The encounter grows increasingly volatile as officers swear and threaten Nichols. This continues until one officer deploys pepper spray towards Nichols, who then breaks free from the officers' grasp and takes off running down the street.

Several minutes later, police catch up with Nichols in a residential neighborhood and take him down to the ground.

While three of the videos come from the officers' body cameras, it's the surveillance footage that crucially captures the wide shot of the beating at this second location.

At times, the body cameras are blurry or make it difficult for the viewer to decipher what precisely is happening between officers and Nichols.

The surveillance camera on the light pole, however, shows the officers punching and kicking Nichols in the head. It also shows one officer taking his baton and striking Nichols multiple times.

The importance of that vantage point has been emphasized by many who have watched the videos. "Without the surveillance video, those cops & the Memphis PD would have found a way to justify the murder of Tyre Nichols," Dyjuan Tatro tweeted. Tatro is a legal reform advocate and senior advisor for strategic outreach with the Democratic Congressional Campaign Committee.

This footage also highlights how after the initial beating, several first responders arrive on scene. At one point at least 10 people are standing around as Nichols is handcuffed and sitting on the ground, leaning against a car. Several minutes pass before a stretcher arrives to take Nichols away.

With the officers' body-worn cameras, viewers can hear what is being said between officers on the ground. The arresting officers who chased and beat Nichols can be heard rehashing the encounter and even laughing at times.

Nichols' family lawyers call for an investigation into 'saturation patrols'

People attend a candlelight vigil in memory of Tyre Nichols on Thursday in Memphis.

Activists are already calling for reform in Memphis and across the nation, with many asking for a completely overhauled approach to policing.

Amber Sherman, a local Black Lives Matter organizer, told NPR's Debbie Elliot, "The only way for us to end the injustice that keeps happening and the murders of black people that keep happening is to stop using police for traffic enforcement."

The Nichols family attorneys have called on the DOJ to investigate "saturation patrols," which they described as big teams of police patrolling neighborhoods in the name of decreasing violent crime but instead foster a "wolf pack" mindset. Lawyers say the five officers who beat Nichols were part of such a unit.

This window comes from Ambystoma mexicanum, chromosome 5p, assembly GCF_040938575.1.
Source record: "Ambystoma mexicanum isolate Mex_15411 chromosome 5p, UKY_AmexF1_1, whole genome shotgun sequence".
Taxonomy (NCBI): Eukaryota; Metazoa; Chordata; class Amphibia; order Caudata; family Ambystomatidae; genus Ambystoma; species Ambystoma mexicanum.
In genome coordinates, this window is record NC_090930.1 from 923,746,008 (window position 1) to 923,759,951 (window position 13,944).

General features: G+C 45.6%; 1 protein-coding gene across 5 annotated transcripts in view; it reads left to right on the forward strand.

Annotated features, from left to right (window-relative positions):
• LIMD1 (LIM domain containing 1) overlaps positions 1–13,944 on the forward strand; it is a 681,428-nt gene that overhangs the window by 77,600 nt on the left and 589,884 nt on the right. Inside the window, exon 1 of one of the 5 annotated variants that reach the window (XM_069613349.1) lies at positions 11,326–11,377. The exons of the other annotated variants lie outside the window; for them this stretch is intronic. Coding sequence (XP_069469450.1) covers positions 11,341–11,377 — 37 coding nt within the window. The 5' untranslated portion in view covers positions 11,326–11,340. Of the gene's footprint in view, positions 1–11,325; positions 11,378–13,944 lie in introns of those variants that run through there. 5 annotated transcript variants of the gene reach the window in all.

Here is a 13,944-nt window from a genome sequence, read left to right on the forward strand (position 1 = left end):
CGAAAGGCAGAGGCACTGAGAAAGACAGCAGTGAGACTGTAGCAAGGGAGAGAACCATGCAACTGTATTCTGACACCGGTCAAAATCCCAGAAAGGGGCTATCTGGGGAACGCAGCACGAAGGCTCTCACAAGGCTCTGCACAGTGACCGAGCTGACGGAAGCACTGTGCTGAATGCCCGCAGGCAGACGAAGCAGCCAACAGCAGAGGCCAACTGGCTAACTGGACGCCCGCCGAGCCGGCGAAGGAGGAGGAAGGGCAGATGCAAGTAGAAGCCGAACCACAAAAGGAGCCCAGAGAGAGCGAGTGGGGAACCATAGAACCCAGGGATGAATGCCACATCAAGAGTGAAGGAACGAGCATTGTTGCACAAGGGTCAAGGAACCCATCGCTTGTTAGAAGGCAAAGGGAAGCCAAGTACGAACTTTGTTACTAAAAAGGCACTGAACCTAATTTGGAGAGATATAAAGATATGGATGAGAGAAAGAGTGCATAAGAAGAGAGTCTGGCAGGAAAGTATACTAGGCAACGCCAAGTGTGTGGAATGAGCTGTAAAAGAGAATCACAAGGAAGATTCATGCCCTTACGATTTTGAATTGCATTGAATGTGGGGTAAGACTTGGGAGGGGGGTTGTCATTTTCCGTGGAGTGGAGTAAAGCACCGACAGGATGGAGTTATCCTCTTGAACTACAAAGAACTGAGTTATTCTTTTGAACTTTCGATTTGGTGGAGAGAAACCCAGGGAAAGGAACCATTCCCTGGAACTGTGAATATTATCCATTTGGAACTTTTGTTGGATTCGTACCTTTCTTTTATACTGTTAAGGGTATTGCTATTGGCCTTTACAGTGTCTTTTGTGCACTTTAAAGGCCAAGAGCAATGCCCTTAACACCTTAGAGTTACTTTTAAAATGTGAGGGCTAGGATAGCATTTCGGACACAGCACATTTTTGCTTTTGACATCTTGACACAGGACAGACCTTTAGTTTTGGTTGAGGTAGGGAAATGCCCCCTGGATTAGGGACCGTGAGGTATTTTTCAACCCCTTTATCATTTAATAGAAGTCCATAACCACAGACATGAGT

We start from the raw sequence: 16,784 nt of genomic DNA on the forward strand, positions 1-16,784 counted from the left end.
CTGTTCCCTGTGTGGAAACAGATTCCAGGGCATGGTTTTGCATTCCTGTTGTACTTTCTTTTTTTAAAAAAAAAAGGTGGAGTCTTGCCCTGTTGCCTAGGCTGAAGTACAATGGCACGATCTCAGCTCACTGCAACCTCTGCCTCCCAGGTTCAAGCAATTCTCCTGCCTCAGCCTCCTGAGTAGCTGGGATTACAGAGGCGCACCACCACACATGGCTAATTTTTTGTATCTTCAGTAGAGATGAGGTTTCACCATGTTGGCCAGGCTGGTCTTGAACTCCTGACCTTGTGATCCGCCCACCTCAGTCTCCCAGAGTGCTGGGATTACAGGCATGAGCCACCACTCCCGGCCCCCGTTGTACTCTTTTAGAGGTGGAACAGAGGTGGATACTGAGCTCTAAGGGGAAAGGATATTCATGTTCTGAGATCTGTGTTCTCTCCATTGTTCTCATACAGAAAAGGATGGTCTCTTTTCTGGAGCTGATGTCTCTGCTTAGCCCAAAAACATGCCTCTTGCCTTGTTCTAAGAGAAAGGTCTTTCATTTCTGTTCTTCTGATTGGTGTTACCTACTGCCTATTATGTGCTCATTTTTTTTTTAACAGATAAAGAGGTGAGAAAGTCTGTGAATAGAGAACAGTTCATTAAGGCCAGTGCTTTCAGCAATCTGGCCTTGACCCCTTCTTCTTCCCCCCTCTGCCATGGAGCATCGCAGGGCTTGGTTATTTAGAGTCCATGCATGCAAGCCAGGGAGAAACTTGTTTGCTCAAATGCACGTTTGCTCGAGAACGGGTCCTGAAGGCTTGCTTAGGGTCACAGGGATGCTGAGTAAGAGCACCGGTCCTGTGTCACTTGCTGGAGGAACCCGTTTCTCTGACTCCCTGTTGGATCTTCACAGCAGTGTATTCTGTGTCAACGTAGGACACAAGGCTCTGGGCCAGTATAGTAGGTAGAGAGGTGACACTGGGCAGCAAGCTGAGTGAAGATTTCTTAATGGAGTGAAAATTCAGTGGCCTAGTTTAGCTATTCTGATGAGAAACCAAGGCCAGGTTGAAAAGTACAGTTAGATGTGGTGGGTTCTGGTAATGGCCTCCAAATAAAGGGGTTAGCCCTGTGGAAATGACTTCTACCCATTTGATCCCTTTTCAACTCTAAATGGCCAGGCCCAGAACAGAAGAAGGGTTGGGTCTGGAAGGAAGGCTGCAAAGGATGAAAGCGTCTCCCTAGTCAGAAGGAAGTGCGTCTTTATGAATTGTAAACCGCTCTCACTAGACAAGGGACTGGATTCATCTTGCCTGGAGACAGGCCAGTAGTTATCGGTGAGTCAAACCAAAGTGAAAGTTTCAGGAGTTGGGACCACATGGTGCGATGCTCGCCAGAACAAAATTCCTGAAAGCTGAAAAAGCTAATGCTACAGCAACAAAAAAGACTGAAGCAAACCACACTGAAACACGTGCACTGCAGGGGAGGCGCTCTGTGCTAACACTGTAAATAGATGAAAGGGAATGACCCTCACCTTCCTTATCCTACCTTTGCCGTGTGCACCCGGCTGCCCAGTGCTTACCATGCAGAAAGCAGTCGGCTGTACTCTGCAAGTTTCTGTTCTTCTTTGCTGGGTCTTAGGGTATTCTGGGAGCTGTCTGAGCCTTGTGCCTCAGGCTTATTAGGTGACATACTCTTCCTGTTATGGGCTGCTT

"It doesn't matter if the officer's a Black officer, a Hispanic officer or a white officer. It is the culture that allows them to think they can do this to Tyre," attorney Ben Crump said Friday. "And we have to call out this culture every time we get a chance."

Lawyers for the family said they applauded the severity and swiftness of charges brought against the officers, all of whom are Black.

"No longer can you tell us we gotta wait six months to a year, even though we got a video with evidence of the excessive force and the crime," Crump said. "We now have the blueprint, America, and we won't accept less going forward in the future. We won't have Black officers treated differently than white officers under the law."

People attend a candlelight vigil in memory of Tyre Nichols at a park on Thursday in Memphis, Tenn.

Memphis authorities and Nichols' family urge protestors to stay peaceful after the video's release

In a video statement released Thursday, Memphis Mayor Jim Strickland said the city would initiate an outside review of its specialized units, saying it was clear that the officers violated local policies and training practices.

National leaders like the Rev. Al Sharpton have said the police brutality against Nichols was even more painful because of the officers' race. All five officers, like Nichols, are Black.